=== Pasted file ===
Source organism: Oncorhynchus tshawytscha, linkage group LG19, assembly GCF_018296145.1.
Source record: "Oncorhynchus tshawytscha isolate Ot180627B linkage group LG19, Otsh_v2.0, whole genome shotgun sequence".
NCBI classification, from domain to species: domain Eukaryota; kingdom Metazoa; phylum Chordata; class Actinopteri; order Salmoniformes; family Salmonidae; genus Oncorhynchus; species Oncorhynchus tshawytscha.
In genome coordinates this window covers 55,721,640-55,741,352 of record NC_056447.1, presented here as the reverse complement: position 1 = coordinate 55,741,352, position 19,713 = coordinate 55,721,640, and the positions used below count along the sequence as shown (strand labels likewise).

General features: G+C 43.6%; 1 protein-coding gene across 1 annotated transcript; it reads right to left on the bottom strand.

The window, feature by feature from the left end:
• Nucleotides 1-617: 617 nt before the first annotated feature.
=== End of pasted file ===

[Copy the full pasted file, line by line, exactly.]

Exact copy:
Source organism: Oncorhynchus tshawytscha, linkage group LG19, assembly GCF_018296145.1.
Source record: "Oncorhynchus tshawytscha isolate Ot180627B linkage group LG19, Otsh_v2.0, whole genome shotgun sequence".
NCBI classification, from domain to species: domain Eukaryota; kingdom Metazoa; phylum Chordata; class Actinopteri; order Salmoniformes; family Salmonidae; genus Oncorhynchus; species Oncorhynchus tshawytscha.
In genome coordinates this window covers 55,721,640-55,741,352 of record NC_056447.1, presented here as the reverse complement: position 1 = coordinate 55,741,352, position 19,713 = coordinate 55,721,640, and the positions used below count along the sequence as shown (strand labels likewise).

General features: G+C 43.6%; 1 protein-coding gene across 1 annotated transcript; it reads right to left on the bottom strand.

The window, feature by feature from the left end:
• Nucleotides 1-617: 617 nt before the first annotated feature.